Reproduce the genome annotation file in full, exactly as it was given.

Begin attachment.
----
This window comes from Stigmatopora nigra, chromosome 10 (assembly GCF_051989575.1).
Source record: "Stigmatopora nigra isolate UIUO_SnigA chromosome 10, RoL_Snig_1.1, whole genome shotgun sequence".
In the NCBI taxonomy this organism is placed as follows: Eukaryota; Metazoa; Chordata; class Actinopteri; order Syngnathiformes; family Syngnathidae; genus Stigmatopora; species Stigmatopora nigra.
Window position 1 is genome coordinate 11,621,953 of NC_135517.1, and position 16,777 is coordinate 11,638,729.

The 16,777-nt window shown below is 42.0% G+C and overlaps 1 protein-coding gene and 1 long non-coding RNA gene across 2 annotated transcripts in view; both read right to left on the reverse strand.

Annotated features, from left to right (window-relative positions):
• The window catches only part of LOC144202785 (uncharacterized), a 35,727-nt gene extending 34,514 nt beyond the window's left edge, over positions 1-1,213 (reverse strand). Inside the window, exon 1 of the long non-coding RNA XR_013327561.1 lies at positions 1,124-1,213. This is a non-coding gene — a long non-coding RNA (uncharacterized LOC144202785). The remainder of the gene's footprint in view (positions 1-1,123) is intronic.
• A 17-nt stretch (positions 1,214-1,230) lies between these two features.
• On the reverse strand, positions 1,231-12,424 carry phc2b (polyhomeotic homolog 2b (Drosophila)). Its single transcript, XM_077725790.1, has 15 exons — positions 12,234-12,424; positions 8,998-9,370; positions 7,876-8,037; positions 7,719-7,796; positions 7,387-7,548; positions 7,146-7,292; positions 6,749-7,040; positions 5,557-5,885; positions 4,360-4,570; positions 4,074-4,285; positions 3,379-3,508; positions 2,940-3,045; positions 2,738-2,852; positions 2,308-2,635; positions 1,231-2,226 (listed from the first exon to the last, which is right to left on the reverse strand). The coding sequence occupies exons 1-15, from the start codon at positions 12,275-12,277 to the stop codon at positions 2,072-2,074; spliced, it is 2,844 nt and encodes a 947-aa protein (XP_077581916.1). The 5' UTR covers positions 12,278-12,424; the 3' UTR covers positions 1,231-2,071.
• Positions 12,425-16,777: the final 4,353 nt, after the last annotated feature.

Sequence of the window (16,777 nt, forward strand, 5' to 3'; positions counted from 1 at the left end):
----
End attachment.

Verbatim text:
This window comes from Stigmatopora nigra, chromosome 10 (assembly GCF_051989575.1).
Source record: "Stigmatopora nigra isolate UIUO_SnigA chromosome 10, RoL_Snig_1.1, whole genome shotgun sequence".
In the NCBI taxonomy this organism is placed as follows: Eukaryota; Metazoa; Chordata; class Actinopteri; order Syngnathiformes; family Syngnathidae; genus Stigmatopora; species Stigmatopora nigra.
Window position 1 is genome coordinate 11,621,953 of NC_135517.1, and position 16,777 is coordinate 11,638,729.

The 16,777-nt window shown below is 42.0% G+C and overlaps 1 protein-coding gene and 1 long non-coding RNA gene across 2 annotated transcripts in view; both read right to left on the reverse strand.

Annotated features, from left to right (window-relative positions):
• The window catches only part of LOC144202785 (uncharacterized), a 35,727-nt gene extending 34,514 nt beyond the window's left edge, over positions 1-1,213 (reverse strand). Inside the window, exon 1 of the long non-coding RNA XR_013327561.1 lies at positions 1,124-1,213. This is a non-coding gene — a long non-coding RNA (uncharacterized LOC144202785). The remainder of the gene's footprint in view (positions 1-1,123) is intronic.
• A 17-nt stretch (positions 1,214-1,230) lies between these two features.
• On the reverse strand, positions 1,231-12,424 carry phc2b (polyhomeotic homolog 2b (Drosophila)). Its single transcript, XM_077725790.1, has 15 exons — positions 12,234-12,424; positions 8,998-9,370; positions 7,876-8,037; positions 7,719-7,796; positions 7,387-7,548; positions 7,146-7,292; positions 6,749-7,040; positions 5,557-5,885; positions 4,360-4,570; positions 4,074-4,285; positions 3,379-3,508; positions 2,940-3,045; positions 2,738-2,852; positions 2,308-2,635; positions 1,231-2,226 (listed from the first exon to the last, which is right to left on the reverse strand). The coding sequence occupies exons 1-15, from the start codon at positions 12,275-12,277 to the stop codon at positions 2,072-2,074; spliced, it is 2,844 nt and encodes a 947-aa protein (XP_077581916.1). The 5' UTR covers positions 12,278-12,424; the 3' UTR covers positions 1,231-2,071.
• Positions 12,425-16,777: the final 4,353 nt, after the last annotated feature.

Sequence of the window (16,777 nt, forward strand, 5' to 3'; positions counted from 1 at the left end):